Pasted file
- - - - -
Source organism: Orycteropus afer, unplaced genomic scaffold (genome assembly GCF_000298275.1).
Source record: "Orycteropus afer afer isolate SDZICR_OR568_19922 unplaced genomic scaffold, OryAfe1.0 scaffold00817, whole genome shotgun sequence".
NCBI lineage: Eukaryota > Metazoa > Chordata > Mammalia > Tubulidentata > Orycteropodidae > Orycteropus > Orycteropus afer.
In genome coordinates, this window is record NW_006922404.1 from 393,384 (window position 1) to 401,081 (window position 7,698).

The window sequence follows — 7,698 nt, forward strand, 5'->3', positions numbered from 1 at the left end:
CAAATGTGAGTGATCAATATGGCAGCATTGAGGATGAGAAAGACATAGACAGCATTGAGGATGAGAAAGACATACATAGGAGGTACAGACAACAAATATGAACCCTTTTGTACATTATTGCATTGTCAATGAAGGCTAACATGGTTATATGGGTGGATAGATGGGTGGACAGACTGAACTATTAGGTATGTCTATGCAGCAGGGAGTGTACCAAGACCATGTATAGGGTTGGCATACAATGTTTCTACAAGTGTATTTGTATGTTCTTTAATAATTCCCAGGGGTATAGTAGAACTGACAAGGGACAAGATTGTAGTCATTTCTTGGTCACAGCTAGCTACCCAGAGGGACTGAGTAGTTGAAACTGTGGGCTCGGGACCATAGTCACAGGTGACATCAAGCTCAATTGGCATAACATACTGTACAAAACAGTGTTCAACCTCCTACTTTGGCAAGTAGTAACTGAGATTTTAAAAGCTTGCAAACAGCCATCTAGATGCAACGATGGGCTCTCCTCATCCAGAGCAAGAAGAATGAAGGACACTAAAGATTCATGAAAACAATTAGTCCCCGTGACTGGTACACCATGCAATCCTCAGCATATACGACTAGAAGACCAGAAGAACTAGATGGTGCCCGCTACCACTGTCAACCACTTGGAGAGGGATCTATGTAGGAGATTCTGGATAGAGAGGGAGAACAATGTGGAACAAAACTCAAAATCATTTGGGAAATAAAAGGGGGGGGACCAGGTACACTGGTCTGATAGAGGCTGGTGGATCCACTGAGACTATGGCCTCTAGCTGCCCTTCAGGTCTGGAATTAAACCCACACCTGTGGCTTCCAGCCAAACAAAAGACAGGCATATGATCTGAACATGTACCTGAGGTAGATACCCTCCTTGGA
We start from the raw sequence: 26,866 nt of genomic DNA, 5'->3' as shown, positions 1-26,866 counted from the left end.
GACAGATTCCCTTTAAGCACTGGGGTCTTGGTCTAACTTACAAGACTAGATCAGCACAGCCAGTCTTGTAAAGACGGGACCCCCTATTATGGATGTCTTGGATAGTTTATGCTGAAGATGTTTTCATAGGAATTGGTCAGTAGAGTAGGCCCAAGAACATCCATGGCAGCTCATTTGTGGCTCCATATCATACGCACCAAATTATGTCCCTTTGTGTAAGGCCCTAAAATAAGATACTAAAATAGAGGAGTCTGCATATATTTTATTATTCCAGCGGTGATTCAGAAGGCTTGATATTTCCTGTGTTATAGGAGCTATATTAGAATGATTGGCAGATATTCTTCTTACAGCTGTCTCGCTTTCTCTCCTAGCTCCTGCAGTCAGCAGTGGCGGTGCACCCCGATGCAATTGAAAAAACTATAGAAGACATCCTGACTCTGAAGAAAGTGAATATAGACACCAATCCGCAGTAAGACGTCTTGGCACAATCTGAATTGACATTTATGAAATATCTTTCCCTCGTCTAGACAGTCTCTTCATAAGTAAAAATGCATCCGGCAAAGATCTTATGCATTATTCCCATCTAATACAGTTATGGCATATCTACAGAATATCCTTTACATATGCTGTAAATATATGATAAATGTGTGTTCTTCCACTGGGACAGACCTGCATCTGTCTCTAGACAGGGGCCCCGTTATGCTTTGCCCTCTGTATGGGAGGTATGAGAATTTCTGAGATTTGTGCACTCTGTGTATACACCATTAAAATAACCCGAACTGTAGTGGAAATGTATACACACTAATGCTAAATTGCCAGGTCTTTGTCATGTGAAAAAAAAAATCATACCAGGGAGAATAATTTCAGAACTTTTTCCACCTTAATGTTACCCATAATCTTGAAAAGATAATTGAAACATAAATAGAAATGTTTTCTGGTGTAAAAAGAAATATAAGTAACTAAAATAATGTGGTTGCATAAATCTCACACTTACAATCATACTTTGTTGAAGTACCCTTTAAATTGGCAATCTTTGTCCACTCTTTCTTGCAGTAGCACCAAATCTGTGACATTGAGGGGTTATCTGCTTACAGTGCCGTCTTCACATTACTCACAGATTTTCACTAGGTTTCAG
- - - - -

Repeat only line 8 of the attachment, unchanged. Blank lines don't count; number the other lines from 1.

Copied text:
GACAGATTCCCTTTAAGCACTGGGGTCTTGGTCTAACTTACAAGACTAGATCAGCACAGCCAGTCTTGTAAAGACGGGACCCCCTATTATGGATGTCTTGGATAGTTTATGCTGAAGATGTTTTCATAGGAATTGGTCAGTAGAGTAGGCCCAAGAACATCCATGGCAGCTCATTTGTGGCTCCATATCATACGCACCAAATTATGTCCCTTTGTGTAAGGCCCTAAAATAAGATACTAAAATAGAGGAGTCTGCATATATTTTATTATTCCAGCGGTGATTCAGAAGGCTTGATATTTCCTGTGTTATAGGAGCTATATTAGAATGATTGGCAGATATTCTTCTTACAGCTGTCTCGCTTTCTCTCCTAGCTCCTGCAGTCAGCAGTGGCGGTGCACCCCGATGCAATTGAAAAAACTATAGAAGACATCCTGACTCTGAAGAAAGTGAATATAGACACCAATCCGCAGTAAGACGTCTTGGCACAATCTGAATTGACATTTATGAAATATCTTTCCCTCGTCTAGACAGTCTCTTCATAAGTAAAAATGCATCCGGCAAAGATCTTATGCATTATTCCCATCTAATACAGTTATGGCATATCTACAGAATATCCTTTACATATGCTGTAAATATATGATAAATGTGTGTTCTTCCACTGGGACAGACCTGCATCTGTCTCTAGACAGGGGCCCCGTTATGCTTTGCCCTCTGTATGGGAGGTATGAGAATTTCTGAGATTTGTGCACTCTGTGTATACACCATTAAAATAACCCGAACTGTAGTGGAAATGTATACACACTAATGCTAAATTGCCAGGTCTTTGTCATGTGAAAAAAAAAATCATACCAGGGAGAATAATTTCAGAACTTTTTCCACCTTAATGTTACCCATAATCTTGAAAAGATAATTGAAACATAAATAGAAATGTTTTCTGGTGTAAAAAGAAATATAAGTAACTAAAATAATGTGGTTGCATAAATCTCACACTTACAATCATACTTTGTTGAAGTACCCTTTAAATTGGCAATCTTTGTCCACTCTTTCTTGCAGTAGCACCAAATCTGTGACATTGAGGGGTTATCTGCTTACAGTGCCGTCTTCACATTACTCACAGATTTTCACTAGGTTTCAG